Mr. Market dined at high-end luncheonette Cosi (NASDAQ:COSI) last week, and judging from his reaction, he found it tasty. Although the stock hasn't kept all of the initial gains it received after reporting profits that matched Wall Street's expectations, it's still up 4% from its pre-report closing price. Investors were apparently sated by news of higher quarterly and annual comparable sales. But this Fool found more than one bug in Wednesday evening's meal, and I'm here to point them out.

First, let's look at the those sales numbers. Comps rose 4.1% in the fourth quarter, but 6.9% for the year in total. That means that in the fourth quarter, sales growth among stores open more than 15 months slowed in comparison to to growth over the first three quarters.

Next, consider the relationship between the comps and total sales growth. In Q4, Cosi's firmly established stores grew sales 4.1% in comparison to their year-ago performance. Nice. But total sales for the firm were flat year over year, suggesting that the eight new stores Cosi opened in 2005 still aren't contributing meaningfully to the firm's total sales. With Cosi's comps starting to lag, one has to wonder whether competition from other high-end eateries like Panera (NASDAQ:PNRA), Potbelly, and Chipotle (NYSE:CMG) is beginning to bite into Cosi's market share. Panera just reported 7.7% same-store sales growth for its fourth quarter, and Chipotle did even better, reporting 10.2% growth in fiscal Q4.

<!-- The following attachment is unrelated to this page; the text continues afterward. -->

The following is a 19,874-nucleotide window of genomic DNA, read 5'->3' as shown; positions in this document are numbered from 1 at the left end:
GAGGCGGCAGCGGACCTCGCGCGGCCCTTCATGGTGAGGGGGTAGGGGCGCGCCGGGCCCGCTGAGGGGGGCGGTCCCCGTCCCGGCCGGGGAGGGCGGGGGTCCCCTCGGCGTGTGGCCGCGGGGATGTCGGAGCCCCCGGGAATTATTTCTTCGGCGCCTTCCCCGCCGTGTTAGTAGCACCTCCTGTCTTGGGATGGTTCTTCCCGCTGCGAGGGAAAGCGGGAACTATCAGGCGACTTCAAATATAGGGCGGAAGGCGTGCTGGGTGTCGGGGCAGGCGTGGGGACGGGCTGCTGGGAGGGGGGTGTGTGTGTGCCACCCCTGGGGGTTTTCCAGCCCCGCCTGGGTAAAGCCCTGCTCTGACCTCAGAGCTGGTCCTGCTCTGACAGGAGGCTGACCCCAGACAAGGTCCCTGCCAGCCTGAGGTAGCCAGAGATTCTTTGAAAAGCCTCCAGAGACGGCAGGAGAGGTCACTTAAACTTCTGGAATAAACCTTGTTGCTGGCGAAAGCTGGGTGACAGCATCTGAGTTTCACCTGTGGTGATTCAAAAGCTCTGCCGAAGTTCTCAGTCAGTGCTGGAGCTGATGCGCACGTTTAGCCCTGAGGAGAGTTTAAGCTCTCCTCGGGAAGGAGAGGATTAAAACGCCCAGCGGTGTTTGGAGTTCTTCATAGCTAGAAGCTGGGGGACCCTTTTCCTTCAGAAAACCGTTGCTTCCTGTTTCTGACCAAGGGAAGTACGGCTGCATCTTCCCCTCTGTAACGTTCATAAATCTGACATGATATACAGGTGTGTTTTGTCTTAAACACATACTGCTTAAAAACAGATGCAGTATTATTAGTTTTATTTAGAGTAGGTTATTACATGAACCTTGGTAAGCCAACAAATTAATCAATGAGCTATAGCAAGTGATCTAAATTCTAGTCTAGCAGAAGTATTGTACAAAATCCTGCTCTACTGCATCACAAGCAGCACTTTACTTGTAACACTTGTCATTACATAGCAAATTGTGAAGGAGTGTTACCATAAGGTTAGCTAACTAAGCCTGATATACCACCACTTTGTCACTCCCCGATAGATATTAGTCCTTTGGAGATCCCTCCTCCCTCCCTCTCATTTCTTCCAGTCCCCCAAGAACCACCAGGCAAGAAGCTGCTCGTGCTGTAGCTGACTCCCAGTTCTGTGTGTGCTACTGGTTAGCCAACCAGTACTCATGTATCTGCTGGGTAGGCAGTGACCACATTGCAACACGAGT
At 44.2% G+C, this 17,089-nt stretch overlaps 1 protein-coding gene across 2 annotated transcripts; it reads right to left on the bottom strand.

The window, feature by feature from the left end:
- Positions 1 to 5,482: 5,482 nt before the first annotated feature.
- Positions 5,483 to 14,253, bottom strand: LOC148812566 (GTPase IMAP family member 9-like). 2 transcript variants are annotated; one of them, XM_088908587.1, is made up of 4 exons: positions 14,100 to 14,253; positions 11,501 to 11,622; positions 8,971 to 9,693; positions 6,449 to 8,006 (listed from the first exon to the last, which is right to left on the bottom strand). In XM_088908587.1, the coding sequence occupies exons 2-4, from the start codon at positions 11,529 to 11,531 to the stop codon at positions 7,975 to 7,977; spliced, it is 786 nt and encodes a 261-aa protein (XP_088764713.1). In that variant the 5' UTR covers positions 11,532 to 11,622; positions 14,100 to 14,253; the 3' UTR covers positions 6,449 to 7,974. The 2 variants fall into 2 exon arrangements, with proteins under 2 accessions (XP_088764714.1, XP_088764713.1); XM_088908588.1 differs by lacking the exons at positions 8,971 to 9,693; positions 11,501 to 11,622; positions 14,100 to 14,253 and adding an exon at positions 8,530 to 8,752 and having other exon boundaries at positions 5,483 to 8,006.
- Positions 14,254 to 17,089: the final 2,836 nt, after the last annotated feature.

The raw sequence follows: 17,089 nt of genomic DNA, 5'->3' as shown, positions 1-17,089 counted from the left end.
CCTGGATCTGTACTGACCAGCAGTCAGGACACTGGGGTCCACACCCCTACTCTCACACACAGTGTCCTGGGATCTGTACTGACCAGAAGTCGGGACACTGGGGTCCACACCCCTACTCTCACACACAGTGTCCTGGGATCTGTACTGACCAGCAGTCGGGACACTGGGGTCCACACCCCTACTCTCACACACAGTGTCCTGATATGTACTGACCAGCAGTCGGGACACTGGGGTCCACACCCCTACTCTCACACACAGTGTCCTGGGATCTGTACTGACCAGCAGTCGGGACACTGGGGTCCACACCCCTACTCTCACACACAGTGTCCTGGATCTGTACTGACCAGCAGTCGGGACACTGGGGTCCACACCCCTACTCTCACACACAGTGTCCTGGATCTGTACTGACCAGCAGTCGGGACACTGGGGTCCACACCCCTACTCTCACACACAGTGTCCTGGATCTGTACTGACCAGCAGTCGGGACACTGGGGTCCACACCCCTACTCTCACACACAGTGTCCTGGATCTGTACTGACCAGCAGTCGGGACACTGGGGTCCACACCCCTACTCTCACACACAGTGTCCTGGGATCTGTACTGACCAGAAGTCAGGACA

Moving from sales to the profits they're supposed to generate, we see that Cosi lost $0.16 per share in the fourth quarter. Yes, I know they say that they really lost only $0.05 -- just as the analysts had predicted. But to reach that figure, you have to back out "one-time" expenses for stock options (about $0.01 per share) and asset impairment (about $0.10.) Also troubling in the announcement: the rapid rise in Cosi's weighted average share count, which increased 24% year over year as a result of last quarter's secondary offering.

Mind you, secondary offerings aren't bad per se. Although they reduce the ownership interest represented by existing shareholders' shares, secondary offerings don't always reduce the value of those shares, because they yield cash for the firm. Still, when shares outstanding rise, and per-share losses decline, you have to keep in mind that part of the decline owes to the firm's total loss being split among a greater number of shares.

Shareholders who read headlines declaring that Cosi reduced its per-share loss from $0.17 to $0.05 may miss the subheading, which clarifies that the firm's total loss only contracted from $6.6 million to $6 million. That sounds a whole lot less appetizing.

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Fool contributor Rich Smith has no financial interest, short or long, in any company named above.